The problem with any measure from the P&L statement (such as EBITDA, EBIT and NPAT) is that they rarely represent cash flow. Cash flow is important because we like to understand returns from a cash, rather than paper, perspective. However, measuring maintainable cash flow from the financial statements can be inaccurate and difficult, especially with public companies. Therefore, we’re often relegated to using P&L measures.
With this in mind, the major problem with EBITDA is that it has no provision for capital expenditure. Capex is a major cash item that doesn’t make it onto the P&L statement because capital assets are capitalized to the balance sheet. Some capital-intensive companies have huge capex, so knowing that EBITDA is $10m may be inconsequential. That company’s capital spend to maintain its business could be $9m, leaving cash of only around $1m (all else being equal).
The advantage of EBIT over EBITDA is that it somewhat accounts for capex through depreciation. This depreciation figure often represents a smotthed measure of capex since it accounts for items purchased over many years. So, in short, EBIT is a much better measure of long term maintainable earnings, even if still a little inaccurate. These other inaccuracies come from various deviations between cash and accrual accounting.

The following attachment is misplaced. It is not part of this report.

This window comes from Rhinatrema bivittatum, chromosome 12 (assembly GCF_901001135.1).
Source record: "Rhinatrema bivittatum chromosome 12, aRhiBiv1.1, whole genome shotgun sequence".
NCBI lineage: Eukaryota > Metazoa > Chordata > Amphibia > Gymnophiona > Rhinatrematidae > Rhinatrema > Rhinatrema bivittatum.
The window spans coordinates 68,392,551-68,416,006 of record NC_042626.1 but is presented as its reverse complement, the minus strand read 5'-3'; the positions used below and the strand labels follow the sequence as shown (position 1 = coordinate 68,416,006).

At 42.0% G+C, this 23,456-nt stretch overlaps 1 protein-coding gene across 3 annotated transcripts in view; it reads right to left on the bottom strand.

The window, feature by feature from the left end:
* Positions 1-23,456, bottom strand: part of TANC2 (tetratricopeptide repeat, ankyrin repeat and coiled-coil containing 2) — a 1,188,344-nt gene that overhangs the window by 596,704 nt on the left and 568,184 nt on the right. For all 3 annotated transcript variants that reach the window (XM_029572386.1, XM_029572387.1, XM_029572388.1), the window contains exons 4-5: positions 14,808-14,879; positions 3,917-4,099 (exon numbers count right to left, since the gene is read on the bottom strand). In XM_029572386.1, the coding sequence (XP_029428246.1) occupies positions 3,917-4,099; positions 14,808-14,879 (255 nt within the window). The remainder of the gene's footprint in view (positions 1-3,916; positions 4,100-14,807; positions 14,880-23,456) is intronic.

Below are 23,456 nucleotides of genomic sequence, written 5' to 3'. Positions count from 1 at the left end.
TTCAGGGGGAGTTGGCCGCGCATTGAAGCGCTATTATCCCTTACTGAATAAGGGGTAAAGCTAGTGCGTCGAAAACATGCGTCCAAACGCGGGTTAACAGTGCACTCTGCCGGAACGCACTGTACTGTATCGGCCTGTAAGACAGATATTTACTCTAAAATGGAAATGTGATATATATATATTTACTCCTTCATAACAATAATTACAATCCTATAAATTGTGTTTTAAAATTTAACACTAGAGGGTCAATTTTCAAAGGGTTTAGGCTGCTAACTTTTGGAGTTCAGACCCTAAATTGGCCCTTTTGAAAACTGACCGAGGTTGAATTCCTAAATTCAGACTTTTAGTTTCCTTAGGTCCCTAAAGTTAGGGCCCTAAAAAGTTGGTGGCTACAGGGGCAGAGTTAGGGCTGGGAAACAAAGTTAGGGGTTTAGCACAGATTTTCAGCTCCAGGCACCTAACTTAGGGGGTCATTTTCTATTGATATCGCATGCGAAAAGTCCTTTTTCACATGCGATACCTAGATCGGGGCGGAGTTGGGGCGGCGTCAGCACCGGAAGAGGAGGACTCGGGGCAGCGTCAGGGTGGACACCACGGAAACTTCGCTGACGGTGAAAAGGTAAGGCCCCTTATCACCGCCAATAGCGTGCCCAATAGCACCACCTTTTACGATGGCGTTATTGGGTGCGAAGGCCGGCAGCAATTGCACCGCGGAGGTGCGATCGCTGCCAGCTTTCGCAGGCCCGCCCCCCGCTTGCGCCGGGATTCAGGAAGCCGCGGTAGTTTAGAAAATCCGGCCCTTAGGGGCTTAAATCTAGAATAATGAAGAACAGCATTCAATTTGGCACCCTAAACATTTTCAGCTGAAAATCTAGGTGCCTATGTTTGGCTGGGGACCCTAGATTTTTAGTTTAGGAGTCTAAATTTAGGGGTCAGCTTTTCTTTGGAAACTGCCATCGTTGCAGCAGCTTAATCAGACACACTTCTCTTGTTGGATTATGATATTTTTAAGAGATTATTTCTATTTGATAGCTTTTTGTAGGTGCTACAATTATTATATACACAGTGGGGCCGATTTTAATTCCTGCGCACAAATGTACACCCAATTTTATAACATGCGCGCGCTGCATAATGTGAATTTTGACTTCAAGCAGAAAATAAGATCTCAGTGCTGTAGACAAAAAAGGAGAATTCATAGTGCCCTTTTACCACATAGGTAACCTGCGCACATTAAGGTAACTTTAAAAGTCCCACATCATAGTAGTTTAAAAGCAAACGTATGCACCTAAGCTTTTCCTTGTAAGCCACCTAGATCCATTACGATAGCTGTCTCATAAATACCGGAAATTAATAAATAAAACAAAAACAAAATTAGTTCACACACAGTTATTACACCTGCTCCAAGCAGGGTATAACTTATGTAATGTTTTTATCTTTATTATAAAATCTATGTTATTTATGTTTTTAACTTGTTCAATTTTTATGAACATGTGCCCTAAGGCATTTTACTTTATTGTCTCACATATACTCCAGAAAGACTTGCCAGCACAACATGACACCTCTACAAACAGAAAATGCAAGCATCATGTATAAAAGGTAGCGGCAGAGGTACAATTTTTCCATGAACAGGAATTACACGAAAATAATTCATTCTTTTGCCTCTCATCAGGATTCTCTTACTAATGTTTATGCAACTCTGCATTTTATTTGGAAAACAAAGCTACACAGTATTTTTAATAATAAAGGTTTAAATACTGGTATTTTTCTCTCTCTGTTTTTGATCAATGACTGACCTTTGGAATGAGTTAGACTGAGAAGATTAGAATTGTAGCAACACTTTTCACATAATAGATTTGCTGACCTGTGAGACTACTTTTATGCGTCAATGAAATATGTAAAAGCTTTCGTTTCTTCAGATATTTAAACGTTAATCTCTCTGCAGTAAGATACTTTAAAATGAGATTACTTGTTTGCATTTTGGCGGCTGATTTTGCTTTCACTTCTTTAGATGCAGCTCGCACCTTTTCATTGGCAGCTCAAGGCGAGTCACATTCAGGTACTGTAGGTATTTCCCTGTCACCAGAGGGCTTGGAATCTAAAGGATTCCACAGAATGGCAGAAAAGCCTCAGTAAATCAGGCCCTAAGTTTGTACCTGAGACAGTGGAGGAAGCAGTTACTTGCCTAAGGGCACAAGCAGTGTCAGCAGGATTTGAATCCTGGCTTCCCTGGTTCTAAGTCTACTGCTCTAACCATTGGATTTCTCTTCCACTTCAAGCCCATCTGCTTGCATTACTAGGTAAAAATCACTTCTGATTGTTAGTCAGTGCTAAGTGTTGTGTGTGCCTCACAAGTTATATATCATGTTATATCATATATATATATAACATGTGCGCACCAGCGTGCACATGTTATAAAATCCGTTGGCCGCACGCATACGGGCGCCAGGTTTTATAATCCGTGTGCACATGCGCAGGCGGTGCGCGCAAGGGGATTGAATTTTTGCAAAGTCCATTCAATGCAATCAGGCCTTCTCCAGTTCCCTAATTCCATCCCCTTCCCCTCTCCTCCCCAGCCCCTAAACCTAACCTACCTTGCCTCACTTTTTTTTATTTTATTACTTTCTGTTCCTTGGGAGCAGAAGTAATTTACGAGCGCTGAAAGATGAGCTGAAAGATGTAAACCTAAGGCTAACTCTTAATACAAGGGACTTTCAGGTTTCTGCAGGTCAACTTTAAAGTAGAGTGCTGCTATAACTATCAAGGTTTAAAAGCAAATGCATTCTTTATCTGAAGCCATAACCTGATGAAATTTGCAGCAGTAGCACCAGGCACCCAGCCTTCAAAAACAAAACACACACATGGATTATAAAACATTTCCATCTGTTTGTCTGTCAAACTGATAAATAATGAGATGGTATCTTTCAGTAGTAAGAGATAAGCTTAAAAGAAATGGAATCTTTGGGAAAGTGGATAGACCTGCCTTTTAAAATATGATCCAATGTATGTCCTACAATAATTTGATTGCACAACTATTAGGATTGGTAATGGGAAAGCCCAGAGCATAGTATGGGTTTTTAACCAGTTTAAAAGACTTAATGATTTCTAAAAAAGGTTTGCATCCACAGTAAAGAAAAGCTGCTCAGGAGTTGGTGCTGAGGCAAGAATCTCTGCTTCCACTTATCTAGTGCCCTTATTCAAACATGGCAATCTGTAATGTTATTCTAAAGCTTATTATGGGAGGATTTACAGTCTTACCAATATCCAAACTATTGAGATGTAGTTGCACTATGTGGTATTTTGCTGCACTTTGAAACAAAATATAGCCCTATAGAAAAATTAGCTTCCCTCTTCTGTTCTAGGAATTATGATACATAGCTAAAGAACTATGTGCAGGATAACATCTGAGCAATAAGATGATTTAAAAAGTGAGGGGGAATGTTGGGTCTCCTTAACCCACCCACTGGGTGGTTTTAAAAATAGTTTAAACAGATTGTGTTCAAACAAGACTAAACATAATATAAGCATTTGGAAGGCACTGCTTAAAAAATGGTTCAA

For most companies, the disconnect between EBITDA and actual cash flow is too wide to be of any real use on its own. The only exception I can imagine is using EBITDA in the analysis of business within the same industry where capex to revenue ratios should be similar across companies. In those cases, it is more feasible to use EBITDA, but still not ideal.
That said, EBITDA is still the average private equiteer’s favorite word and underpins how private equity values businesses. But you’d do well to remember that EBITDA alone does not tell you enough.